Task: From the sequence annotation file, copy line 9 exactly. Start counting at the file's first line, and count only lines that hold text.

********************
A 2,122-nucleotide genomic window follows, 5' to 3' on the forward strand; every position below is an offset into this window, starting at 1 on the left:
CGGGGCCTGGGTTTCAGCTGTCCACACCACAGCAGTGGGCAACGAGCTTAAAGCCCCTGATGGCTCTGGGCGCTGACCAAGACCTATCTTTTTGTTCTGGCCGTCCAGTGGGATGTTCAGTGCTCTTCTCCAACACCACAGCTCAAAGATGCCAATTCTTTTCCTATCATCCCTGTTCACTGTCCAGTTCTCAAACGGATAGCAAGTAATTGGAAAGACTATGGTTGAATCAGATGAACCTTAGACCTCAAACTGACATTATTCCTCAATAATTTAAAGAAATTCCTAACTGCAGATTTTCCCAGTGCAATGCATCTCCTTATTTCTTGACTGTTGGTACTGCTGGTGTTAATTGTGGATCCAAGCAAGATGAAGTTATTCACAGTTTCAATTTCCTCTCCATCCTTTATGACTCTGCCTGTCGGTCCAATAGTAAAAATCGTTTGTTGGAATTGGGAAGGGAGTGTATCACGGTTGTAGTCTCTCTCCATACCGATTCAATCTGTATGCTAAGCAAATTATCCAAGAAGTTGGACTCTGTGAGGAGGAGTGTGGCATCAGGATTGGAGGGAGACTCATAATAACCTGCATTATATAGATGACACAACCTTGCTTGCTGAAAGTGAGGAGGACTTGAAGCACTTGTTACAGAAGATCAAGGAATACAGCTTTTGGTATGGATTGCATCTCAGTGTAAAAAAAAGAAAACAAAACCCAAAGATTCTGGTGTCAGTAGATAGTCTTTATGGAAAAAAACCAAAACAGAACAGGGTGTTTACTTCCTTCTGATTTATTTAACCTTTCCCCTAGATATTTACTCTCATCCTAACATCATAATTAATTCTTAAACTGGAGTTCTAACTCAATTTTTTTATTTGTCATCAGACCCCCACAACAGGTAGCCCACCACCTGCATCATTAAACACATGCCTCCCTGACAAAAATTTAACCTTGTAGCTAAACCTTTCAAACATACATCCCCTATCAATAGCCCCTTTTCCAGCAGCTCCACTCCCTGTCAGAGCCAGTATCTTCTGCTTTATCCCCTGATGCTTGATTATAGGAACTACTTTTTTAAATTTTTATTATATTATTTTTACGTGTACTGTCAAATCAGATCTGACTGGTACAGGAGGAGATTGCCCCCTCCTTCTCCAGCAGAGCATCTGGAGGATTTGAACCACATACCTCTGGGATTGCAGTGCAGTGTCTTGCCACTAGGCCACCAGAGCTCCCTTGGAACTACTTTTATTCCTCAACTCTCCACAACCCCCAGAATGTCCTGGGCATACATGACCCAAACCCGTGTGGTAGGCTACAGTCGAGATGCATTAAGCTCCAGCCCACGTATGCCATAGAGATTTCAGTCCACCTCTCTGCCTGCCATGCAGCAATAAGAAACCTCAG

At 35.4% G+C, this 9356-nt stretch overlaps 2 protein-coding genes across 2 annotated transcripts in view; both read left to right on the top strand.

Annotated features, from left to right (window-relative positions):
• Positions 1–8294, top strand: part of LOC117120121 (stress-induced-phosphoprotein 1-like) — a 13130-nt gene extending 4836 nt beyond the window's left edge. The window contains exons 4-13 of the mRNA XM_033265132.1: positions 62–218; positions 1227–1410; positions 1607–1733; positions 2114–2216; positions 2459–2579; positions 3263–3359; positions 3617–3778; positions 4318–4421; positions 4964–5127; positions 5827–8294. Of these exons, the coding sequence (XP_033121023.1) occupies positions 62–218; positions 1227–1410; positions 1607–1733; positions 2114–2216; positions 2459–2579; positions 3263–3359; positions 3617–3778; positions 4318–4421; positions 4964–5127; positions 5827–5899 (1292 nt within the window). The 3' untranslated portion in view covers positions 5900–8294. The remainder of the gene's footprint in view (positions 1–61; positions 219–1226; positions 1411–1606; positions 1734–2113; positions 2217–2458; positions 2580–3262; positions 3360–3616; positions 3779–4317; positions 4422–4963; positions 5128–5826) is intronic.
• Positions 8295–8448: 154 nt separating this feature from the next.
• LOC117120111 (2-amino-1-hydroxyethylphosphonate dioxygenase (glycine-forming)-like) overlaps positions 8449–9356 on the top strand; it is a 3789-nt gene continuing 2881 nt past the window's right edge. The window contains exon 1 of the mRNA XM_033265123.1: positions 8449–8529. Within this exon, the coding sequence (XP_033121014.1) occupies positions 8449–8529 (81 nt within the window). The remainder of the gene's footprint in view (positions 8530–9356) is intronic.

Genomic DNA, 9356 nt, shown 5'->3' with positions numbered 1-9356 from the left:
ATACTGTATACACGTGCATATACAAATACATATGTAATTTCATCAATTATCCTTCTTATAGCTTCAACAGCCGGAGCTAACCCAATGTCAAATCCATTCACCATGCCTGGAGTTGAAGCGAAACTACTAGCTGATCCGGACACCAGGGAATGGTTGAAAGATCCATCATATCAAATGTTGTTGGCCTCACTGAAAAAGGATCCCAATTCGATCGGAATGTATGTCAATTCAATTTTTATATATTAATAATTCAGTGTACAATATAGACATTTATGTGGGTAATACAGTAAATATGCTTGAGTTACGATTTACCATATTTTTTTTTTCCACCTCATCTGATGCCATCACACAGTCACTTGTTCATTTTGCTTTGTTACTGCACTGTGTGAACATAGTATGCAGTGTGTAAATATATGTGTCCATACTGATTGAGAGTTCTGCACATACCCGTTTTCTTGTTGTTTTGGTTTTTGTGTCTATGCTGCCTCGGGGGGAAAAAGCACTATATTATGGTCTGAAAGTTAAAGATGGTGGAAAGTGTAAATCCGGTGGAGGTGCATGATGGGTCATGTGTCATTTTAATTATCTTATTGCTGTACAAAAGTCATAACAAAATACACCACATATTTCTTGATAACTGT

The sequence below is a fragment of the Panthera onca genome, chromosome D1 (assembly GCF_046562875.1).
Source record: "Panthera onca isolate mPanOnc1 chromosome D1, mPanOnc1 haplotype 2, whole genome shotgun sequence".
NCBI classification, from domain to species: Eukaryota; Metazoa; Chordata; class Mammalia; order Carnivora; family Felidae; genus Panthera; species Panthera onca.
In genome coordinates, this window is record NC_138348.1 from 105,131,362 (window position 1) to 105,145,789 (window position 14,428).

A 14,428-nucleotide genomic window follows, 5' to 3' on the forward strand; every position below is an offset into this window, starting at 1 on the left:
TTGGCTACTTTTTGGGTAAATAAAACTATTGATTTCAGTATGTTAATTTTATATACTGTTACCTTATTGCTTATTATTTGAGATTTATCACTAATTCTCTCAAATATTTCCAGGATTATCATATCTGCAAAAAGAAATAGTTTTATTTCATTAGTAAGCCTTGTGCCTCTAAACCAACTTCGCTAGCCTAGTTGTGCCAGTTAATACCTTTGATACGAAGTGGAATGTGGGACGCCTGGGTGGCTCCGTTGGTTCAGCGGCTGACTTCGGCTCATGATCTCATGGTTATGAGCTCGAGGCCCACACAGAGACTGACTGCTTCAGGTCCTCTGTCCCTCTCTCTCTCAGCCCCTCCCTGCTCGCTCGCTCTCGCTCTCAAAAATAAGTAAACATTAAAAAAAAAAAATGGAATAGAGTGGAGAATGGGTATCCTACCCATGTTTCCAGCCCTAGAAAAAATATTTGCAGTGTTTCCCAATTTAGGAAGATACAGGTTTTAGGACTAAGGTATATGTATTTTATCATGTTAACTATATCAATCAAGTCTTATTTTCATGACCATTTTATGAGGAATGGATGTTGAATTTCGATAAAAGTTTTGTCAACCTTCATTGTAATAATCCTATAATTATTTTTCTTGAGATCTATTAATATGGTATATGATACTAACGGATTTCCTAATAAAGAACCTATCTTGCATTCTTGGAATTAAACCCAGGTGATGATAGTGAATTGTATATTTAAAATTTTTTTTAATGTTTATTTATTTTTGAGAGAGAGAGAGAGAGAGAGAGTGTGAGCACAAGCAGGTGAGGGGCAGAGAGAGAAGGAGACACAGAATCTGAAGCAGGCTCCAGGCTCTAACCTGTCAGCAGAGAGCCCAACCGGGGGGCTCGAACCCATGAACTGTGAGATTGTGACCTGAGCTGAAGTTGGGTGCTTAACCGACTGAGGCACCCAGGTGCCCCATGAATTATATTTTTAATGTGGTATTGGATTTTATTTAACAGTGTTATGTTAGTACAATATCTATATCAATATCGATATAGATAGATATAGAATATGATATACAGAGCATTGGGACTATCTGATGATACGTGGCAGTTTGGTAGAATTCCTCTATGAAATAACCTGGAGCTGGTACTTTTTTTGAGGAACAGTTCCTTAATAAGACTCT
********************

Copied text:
ATACTGTATACACGTGCATATACAAATACATATGTAATTTCATCAATTATCCTTCTTATAGCTTCAACAGCCGGAGCTAACCCAATGTCAAATCCATTCACCATGCCTGGAGTTGAAGCGAAACTACTAGCTGATCCGGACACCAGGGAATGGTTGAAAGATCCATCATATCAAATGTTGTTGGCCTCACTGAAAAAGGATCCCAATTCGATCGGAATGTATGTCAATTCAATTTTTATATATTAATAATTCAGTGTACAATATAGACATTTATGTGGGTAATACAGTAAATATGCTTGAGTTACGATTTACCATATTTTTTTTTTCCACCTCATCTGATGCCATCACACAGTCACTTGTTCATTTTGCTTTGTTACTGCACTGTGTGAACATAGTATGCAGTGTGTAAATATATGTGTCCATACTGATTGAGAGTTCTGCACATACCCGTTTTCTTGTTGTTTTGGTTTTTGTGTCTATGCTGCCTCGGGGGGAAAAAGCACTATATTATGGTCTGAAAGTTAAAGATGGTGGAAAGTGTAAATCCGGTGGAGGTGCATGATGGGTCATGTGTCATTTTAATTATCTTATTGCTGTACAAAAGTCATAACAAAATACACCACATATTTCTTGATAACTGT